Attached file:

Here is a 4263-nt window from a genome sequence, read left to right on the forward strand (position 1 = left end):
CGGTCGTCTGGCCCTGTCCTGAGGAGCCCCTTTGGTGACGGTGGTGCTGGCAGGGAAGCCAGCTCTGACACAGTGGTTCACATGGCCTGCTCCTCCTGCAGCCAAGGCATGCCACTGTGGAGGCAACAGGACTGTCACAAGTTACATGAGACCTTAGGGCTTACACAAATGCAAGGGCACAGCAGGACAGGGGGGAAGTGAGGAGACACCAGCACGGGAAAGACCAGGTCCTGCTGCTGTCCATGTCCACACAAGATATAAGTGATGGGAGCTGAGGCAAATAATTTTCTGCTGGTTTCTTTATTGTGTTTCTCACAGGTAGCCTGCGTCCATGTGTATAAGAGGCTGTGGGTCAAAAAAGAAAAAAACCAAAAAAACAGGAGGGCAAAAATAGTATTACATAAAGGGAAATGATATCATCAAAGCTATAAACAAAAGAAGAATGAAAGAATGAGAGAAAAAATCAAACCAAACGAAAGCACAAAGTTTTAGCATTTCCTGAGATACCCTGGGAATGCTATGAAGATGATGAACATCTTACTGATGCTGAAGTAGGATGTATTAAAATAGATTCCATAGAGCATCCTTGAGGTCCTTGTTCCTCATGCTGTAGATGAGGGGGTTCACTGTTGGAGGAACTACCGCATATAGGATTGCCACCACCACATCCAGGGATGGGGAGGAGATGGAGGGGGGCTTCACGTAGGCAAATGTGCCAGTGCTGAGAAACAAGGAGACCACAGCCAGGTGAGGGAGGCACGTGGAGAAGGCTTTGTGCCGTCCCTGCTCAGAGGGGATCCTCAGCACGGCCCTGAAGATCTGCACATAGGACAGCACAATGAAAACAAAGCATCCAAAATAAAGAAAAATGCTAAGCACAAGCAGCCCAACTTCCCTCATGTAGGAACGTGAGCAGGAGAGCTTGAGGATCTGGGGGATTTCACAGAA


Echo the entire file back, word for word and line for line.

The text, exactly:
Here is a 4263-nt window from a genome sequence, read left to right on the forward strand (position 1 = left end):
CGGTCGTCTGGCCCTGTCCTGAGGAGCCCCTTTGGTGACGGTGGTGCTGGCAGGGAAGCCAGCTCTGACACAGTGGTTCACATGGCCTGCTCCTCCTGCAGCCAAGGCATGCCACTGTGGAGGCAACAGGACTGTCACAAGTTACATGAGACCTTAGGGCTTACACAAATGCAAGGGCACAGCAGGACAGGGGGGAAGTGAGGAGACACCAGCACGGGAAAGACCAGGTCCTGCTGCTGTCCATGTCCACACAAGATATAAGTGATGGGAGCTGAGGCAAATAATTTTCTGCTGGTTTCTTTATTGTGTTTCTCACAGGTAGCCTGCGTCCATGTGTATAAGAGGCTGTGGGTCAAAAAAGAAAAAAACCAAAAAAACAGGAGGGCAAAAATAGTATTACATAAAGGGAAATGATATCATCAAAGCTATAAACAAAAGAAGAATGAAAGAATGAGAGAAAAAATCAAACCAAACGAAAGCACAAAGTTTTAGCATTTCCTGAGATACCCTGGGAATGCTATGAAGATGATGAACATCTTACTGATGCTGAAGTAGGATGTATTAAAATAGATTCCATAGAGCATCCTTGAGGTCCTTGTTCCTCATGCTGTAGATGAGGGGGTTCACTGTTGGAGGAACTACCGCATATAGGATTGCCACCACCACATCCAGGGATGGGGAGGAGATGGAGGGGGGCTTCACGTAGGCAAATGTGCCAGTGCTGAGAAACAAGGAGACCACAGCCAGGTGAGGGAGGCACGTGGAGAAGGCTTTGTGCCGTCCCTGCTCAGAGGGGATCCTCAGCACGGCCCTGAAGATCTGCACATAGGACAGCACAATGAAAACAAAGCATCCAAAATAAAGAAAAATGCTAAGCACAAGCAGCCCAACTTCCCTCATGTAGGAACGTGAGCAGGAGAGCTTGAGGATCTGGGGGATTTCACAGAA